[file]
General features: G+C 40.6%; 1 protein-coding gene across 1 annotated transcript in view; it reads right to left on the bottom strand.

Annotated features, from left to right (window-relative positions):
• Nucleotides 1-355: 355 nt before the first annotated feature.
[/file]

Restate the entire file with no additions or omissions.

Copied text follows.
General features: G+C 40.6%; 1 protein-coding gene across 1 annotated transcript in view; it reads right to left on the bottom strand.

Annotated features, from left to right (window-relative positions):
• Nucleotides 1-355: 355 nt before the first annotated feature.